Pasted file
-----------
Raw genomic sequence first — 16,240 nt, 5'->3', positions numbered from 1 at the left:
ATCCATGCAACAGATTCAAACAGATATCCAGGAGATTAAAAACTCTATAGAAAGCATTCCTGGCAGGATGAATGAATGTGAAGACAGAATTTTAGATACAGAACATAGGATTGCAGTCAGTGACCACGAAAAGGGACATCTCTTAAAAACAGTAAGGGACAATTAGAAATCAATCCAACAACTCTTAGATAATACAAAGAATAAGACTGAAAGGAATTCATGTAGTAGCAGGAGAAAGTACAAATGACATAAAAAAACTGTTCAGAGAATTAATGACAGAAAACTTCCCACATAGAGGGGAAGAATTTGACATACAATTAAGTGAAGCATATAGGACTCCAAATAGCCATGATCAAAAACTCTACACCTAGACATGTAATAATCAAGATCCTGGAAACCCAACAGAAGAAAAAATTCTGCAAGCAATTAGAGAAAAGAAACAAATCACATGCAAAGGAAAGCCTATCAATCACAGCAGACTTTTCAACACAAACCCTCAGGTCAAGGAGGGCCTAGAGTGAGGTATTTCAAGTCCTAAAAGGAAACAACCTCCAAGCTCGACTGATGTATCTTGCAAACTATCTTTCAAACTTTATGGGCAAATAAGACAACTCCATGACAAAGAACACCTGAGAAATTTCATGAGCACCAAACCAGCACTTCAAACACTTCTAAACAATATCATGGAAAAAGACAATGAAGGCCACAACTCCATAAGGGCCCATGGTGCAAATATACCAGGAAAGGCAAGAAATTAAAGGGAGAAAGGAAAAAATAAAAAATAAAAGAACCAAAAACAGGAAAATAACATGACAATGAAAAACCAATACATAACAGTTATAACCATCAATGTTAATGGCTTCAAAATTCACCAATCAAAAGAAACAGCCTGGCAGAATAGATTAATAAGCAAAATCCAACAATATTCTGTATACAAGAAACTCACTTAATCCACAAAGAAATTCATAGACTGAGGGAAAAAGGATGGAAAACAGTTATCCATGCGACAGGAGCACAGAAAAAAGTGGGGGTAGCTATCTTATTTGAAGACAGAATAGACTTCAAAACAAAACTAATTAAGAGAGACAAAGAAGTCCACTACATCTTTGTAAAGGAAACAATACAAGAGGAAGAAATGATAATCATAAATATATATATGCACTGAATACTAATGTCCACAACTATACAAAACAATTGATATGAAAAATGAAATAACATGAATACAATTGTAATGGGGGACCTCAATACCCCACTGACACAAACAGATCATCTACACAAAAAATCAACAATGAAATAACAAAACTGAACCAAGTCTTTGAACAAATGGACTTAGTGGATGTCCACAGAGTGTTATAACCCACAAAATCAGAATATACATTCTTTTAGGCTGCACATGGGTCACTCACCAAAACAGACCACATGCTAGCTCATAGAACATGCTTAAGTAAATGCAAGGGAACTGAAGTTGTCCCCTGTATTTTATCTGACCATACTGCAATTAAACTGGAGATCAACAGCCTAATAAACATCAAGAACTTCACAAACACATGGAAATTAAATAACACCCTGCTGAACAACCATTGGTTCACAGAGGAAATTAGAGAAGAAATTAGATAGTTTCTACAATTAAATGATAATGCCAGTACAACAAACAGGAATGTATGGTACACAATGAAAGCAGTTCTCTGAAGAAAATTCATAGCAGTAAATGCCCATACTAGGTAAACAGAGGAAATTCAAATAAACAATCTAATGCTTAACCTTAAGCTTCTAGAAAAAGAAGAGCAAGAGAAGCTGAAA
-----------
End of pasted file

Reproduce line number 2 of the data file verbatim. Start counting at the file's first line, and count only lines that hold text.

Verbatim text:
ATCCATGCAACAGATTCAAACAGATATCCAGGAGATTAAAAACTCTATAGAAAGCATTCCTGGCAGGATGAATGAATGTGAAGACAGAATTTTAGATACAGAACATAGGATTGCAGTCAGTGACCACGAAAAGGGACATCTCTTAAAAACAGTAAGGGACAATTAGAAATCAATCCAACAACTCTTAGATAATACAAAGAATAAGACTGAAAGGAATTCATGTAGTAGCAGGAGAAAGTACAAATGACATAAAAAAACTGTTCAGAGAATTAATGACAGAAAACTTCCCACATAGAGGGGAAGAATTTGACATACAATTAAGTGAAGCATATAGGACTCCAAATAGCCATGATCAAAAACTCTACACCTAGACATGTAATAATCAAGATCCTGGAAACCCAACAGAAGAAAAAATTCTGCAAGCAATTAGAGAAAAGAAACAAATCACATGCAAAGGAAAGCCTATCAATCACAGCAGACTTTTCAACACAAACCCTCAGGTCAAGGAGGGCCTAGAGTGAGGTATTTCAAGTCCTAAAAGGAAACAACCTCCAAGCTCGACTGATGTATCTTGCAAACTATCTTTCAAACTTTATGGGCAAATAAGACAACTCCATGACAAAGAACACCTGAGAAATTTCATGAGCACCAAACCAGCACTTCAAACACTTCTAAACAATATCATGGAAAAAGACAATGAAGGCCACAACTCCATAAGGGCCCATGGTGCAAATATACCAGGAAAGGCAAGAAATTAAAGGGAGAAAGGAAAAAATAAAAAATAAAAGAACCAAAAACAGGAAAATAACATGACAATGAAAAACCAATACATAACAGTTATAACCATCAATGTTAATGGCTTCAAAATTCACCAATCAAAAGAAACAGCCTGGCAGAATAGATTAATAAGCAAAATCCAACAATATTCTGTATACAAGAAACTCACTTAATCCACAAAGAAATTCATAGACTGAGGGAAAAAGGATGGAAAACAGTTATCCATGCGACAGGAGCACAGAAAAAAGTGGGGGTAGCTATCTTATTTGAAGACAGAATAGACTTCAAAACAAAACTAATTAAGAGAGACAAAGAAGTCCACTACATCTTTGTAAAGGAAACAATACAAGAGGAAGAAATGATAATCATAAATATATATATGCACTGAATACTAATGTCCACAACTATACAAAACAATTGATATGAAAAATGAAATAACATGAATACAATTGTAATGGGGGACCTCAATACCCCACTGACACAAACAGATCATCTACACAAAAAATCAACAATGAAATAACAAAACTGAACCAAGTCTTTGAACAAATGGACTTAGTGGATGTCCACAGAGTGTTATAACCCACAAAATCAGAATATACATTCTTTTAGGCTGCACATGGGTCACTCACCAAAACAGACCACATGCTAGCTCATAGAACATGCTTAAGTAAATGCAAGGGAACTGAAGTTGTCCCCTGTATTTTATCTGACCATACTGCAATTAAACTGGAGATCAACAGCCTAATAAACATCAAGAACTTCACAAACACATGGAAATTAAATAACACCCTGCTGAACAACCATTGGTTCACAGAGGAAATTAGAGAAGAAATTAGATAGTTTCTACAATTAAATGATAATGCCAGTACAACAAACAGGAATGTATGGTACACAATGAAAGCAGTTCTCTGAAGAAAATTCATAGCAGTAAATGCCCATACTAGGTAAACAGAGGAAATTCAAATAAACAATCTAATGCTTAACCTTAAGCTTCTAGAAAAAGAAGAGCAAGAGAAGCTGAAA